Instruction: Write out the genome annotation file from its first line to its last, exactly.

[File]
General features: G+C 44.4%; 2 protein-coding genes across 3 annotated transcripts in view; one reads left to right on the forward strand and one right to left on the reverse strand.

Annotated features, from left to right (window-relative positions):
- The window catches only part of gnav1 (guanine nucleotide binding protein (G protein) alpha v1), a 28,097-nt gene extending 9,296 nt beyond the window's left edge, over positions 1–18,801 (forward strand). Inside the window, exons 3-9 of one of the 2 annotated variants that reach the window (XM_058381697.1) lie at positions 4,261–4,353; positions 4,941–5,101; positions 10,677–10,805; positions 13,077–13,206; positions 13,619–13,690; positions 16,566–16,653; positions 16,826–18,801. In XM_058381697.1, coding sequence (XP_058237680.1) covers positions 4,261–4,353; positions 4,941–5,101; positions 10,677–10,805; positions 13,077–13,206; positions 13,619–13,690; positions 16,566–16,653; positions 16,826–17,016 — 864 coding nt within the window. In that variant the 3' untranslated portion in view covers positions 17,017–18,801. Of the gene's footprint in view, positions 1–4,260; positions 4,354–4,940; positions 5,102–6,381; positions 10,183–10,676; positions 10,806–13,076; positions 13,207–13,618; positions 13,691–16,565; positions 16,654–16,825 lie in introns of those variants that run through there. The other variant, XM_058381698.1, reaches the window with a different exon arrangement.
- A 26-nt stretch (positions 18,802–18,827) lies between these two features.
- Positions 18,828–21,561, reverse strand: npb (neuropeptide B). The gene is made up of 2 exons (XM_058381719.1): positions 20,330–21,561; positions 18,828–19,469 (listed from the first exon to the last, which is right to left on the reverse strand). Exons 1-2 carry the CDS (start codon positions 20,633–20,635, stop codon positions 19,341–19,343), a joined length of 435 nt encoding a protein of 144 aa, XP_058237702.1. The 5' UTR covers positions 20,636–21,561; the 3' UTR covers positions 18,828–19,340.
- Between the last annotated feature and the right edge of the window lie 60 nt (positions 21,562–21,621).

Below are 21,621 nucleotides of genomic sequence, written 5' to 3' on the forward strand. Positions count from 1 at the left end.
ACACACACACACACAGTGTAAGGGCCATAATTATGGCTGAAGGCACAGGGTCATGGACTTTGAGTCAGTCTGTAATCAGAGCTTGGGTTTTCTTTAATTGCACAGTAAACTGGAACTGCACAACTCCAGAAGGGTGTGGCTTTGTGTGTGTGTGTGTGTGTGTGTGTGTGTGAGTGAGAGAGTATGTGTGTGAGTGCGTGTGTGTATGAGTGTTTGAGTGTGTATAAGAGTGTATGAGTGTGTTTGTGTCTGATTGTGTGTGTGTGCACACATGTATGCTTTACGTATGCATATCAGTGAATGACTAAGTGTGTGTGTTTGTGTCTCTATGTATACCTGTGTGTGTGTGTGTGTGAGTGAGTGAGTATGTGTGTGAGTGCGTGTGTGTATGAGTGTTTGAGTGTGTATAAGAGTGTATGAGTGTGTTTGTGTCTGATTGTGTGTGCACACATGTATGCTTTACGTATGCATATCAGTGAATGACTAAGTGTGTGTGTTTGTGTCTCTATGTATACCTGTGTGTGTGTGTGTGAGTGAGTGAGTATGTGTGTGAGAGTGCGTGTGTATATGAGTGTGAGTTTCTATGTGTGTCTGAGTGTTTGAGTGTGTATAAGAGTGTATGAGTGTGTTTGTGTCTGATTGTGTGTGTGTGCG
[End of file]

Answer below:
General features: G+C 44.4%; 2 protein-coding genes across 3 annotated transcripts in view; one reads left to right on the forward strand and one right to left on the reverse strand.

Annotated features, from left to right (window-relative positions):
- The window catches only part of gnav1 (guanine nucleotide binding protein (G protein) alpha v1), a 28,097-nt gene extending 9,296 nt beyond the window's left edge, over positions 1–18,801 (forward strand). Inside the window, exons 3-9 of one of the 2 annotated variants that reach the window (XM_058381697.1) lie at positions 4,261–4,353; positions 4,941–5,101; positions 10,677–10,805; positions 13,077–13,206; positions 13,619–13,690; positions 16,566–16,653; positions 16,826–18,801. In XM_058381697.1, coding sequence (XP_058237680.1) covers positions 4,261–4,353; positions 4,941–5,101; positions 10,677–10,805; positions 13,077–13,206; positions 13,619–13,690; positions 16,566–16,653; positions 16,826–17,016 — 864 coding nt within the window. In that variant the 3' untranslated portion in view covers positions 17,017–18,801. Of the gene's footprint in view, positions 1–4,260; positions 4,354–4,940; positions 5,102–6,381; positions 10,183–10,676; positions 10,806–13,076; positions 13,207–13,618; positions 13,691–16,565; positions 16,654–16,825 lie in introns of those variants that run through there. The other variant, XM_058381698.1, reaches the window with a different exon arrangement.
- A 26-nt stretch (positions 18,802–18,827) lies between these two features.
- Positions 18,828–21,561, reverse strand: npb (neuropeptide B). The gene is made up of 2 exons (XM_058381719.1): positions 20,330–21,561; positions 18,828–19,469 (listed from the first exon to the last, which is right to left on the reverse strand). Exons 1-2 carry the CDS (start codon positions 20,633–20,635, stop codon positions 19,341–19,343), a joined length of 435 nt encoding a protein of 144 aa, XP_058237702.1. The 5' UTR covers positions 20,636–21,561; the 3' UTR covers positions 18,828–19,340.
- Between the last annotated feature and the right edge of the window lie 60 nt (positions 21,562–21,621).

Below are 21,621 nucleotides of genomic sequence, written 5' to 3' on the forward strand. Positions count from 1 at the left end.
ACACACACACACACAGTGTAAGGGCCATAATTATGGCTGAAGGCACAGGGTCATGGACTTTGAGTCAGTCTGTAATCAGAGCTTGGGTTTTCTTTAATTGCACAGTAAACTGGAACTGCACAACTCCAGAAGGGTGTGGCTTTGTGTGTGTGTGTGTGTGTGTGTGTGTGTGAGTGAGAGAGTATGTGTGTGAGTGCGTGTGTGTATGAGTGTTTGAGTGTGTATAAGAGTGTATGAGTGTGTTTGTGTCTGATTGTGTGTGTGTGCACACATGTATGCTTTACGTATGCATATCAGTGAATGACTAAGTGTGTGTGTTTGTGTCTCTATGTATACCTGTGTGTGTGTGTGTGTGAGTGAGTGAGTATGTGTGTGAGTGCGTGTGTGTATGAGTGTTTGAGTGTGTATAAGAGTGTATGAGTGTGTTTGTGTCTGATTGTGTGTGCACACATGTATGCTTTACGTATGCATATCAGTGAATGACTAAGTGTGTGTGTTTGTGTCTCTATGTATACCTGTGTGTGTGTGTGTGAGTGAGTGAGTATGTGTGTGAGAGTGCGTGTGTATATGAGTGTGAGTTTCTATGTGTGTCTGAGTGTTTGAGTGTGTATAAGAGTGTATGAGTGTGTTTGTGTCTGATTGTGTGTGTGTGCG